Persistent Fever & Fever Symptoms;
a Body Warning Sign about Disease
Today's date is which is a good time to get on the long & winding road to curing persistent fever symptoms and its health implications... Persistent fever or ongoing high fever is not necessarily a major cause of concern. Persistent fever plays an important role in the body fighting infection. If you have had a persistent-fever for more than 3-day you should see your doctor at a minimum as a precaution.
Persistent fever can signal an infection you may not be aware of, which may be most anything ranging from a kidney infection to a urinary tract infection, to very serious problems, including spinal meningitis and tuberculosis. In certain cases, malignant (cancer) medical health issues like lymphomas may cause persistent fever.
Even taking some medications can cause persistent fever, especially persistent high fever in children (since kids often have trouble regulating body temperature). If you have persistent high fever of 103 degrees or higher, you need to see a doctor as fast as you can.
Persistent or High Fever
A fever isn't necessarily a cause for alarm. Fever seems to play a key role in fighting infection. If you've had a fever for more than three days, however, get checked by your doctor. Persistent fever can signal a hidden infection, which could be anything from a urinary tract infection to tuberculosis. In some cases, cancerous (malignant) conditions — such as lymphomas — cause prolonged or persistent fevers, as can some medications.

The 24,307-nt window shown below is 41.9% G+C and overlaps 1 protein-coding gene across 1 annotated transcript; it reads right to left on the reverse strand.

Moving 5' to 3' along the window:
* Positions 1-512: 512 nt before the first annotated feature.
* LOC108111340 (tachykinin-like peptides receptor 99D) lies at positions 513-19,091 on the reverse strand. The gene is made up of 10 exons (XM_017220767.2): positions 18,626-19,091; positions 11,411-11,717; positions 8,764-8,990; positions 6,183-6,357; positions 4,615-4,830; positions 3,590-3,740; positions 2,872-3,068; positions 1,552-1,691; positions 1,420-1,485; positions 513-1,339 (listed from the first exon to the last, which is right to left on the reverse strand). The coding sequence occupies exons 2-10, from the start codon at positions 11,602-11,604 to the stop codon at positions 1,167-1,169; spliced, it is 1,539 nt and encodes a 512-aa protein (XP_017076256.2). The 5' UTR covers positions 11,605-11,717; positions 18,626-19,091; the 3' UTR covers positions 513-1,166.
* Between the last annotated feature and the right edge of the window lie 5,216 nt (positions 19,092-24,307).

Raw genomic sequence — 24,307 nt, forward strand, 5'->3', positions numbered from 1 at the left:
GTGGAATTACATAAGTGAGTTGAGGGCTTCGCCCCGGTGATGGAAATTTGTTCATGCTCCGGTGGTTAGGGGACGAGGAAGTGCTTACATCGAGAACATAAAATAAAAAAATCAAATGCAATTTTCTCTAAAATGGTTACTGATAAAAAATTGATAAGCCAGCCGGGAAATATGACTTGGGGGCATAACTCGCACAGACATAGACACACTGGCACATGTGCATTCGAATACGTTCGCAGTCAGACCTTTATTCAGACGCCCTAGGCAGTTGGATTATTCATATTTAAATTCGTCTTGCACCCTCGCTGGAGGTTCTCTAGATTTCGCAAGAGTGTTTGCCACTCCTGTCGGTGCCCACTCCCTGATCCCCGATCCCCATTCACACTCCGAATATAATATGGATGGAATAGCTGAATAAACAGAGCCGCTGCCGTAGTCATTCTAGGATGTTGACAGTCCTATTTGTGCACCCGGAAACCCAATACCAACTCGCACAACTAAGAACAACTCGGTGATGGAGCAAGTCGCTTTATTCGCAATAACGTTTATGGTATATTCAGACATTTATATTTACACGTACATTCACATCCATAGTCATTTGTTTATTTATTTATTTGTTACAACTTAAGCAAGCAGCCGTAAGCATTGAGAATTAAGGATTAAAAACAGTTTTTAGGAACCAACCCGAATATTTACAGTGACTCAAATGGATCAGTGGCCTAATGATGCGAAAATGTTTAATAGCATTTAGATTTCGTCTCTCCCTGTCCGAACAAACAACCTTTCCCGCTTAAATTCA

If you have a high fever — 103°F (39.4°C) or higher — consult your doctor as soon as possible.
Fever is the temporary increase in the body's temperature in response to some disease or illness.
A child has a fever when the temperature is at or above one of these levels:
- 100.4°F (38°C) measured in the bottom (rectally)
- 99.5°F (37.5°C) measured in the mouth (orally)
- 99°F (37.2°C) measured under the arm (axillary)
An adult probably has a fever when the temperature is above 99-99.5°F (37.2-37.5°C), depending on the time of day.
Fever is an important part of the body's defense against infection. Most bacteria and viruses that cause infections in people thrive best at 98.6°F. Many infants and children develop high fevers with minor viral illnesses. Although a fever signals that a battle might be going on in the body, the fever is fighting for the person, not against.
Brain damage from a fever generally will not occur unless the fever is over 107.6°F (42°C). Untreated fevers caused by infection will seldom go over 105°F unless the child is overdressed or trapped in a hot place.
Febrile seizures do occur in some children. However, most febrile seizures are over quickly, do not mean your child has epilepsy, and do not cause any permanent harm.
Unexplained fevers that continue for days or weeks are called fevers of undetermined origin (FUO).
Bringing down a fever will make the person feel better and help patients rest.
Treating a Fever without Medicine
- Put a cool, damp washcloth on their forehead.
- Wash their arms and body with a cool cloth.
- Give the person a slightly warm bath.
Treating a High Fever with Medicine
- Look for the ingredients “acetaminophen” or “ibuprofen” on labels.
- These medicines may take 30 to 45 minutes to start working. They may not bring fevers down to normal temperature.
When a High Fever Causes a Seizure
A seizure makes you have jerky spasms and can also make you pass out. In rare cases, a fever can bring on a seizure, called a “febrile seizure.” Seizures brought on by fever are more common in young children. Call the doctor or get medical help for seizures.
Any child younger than 3 months who has a fever should see a doctor.
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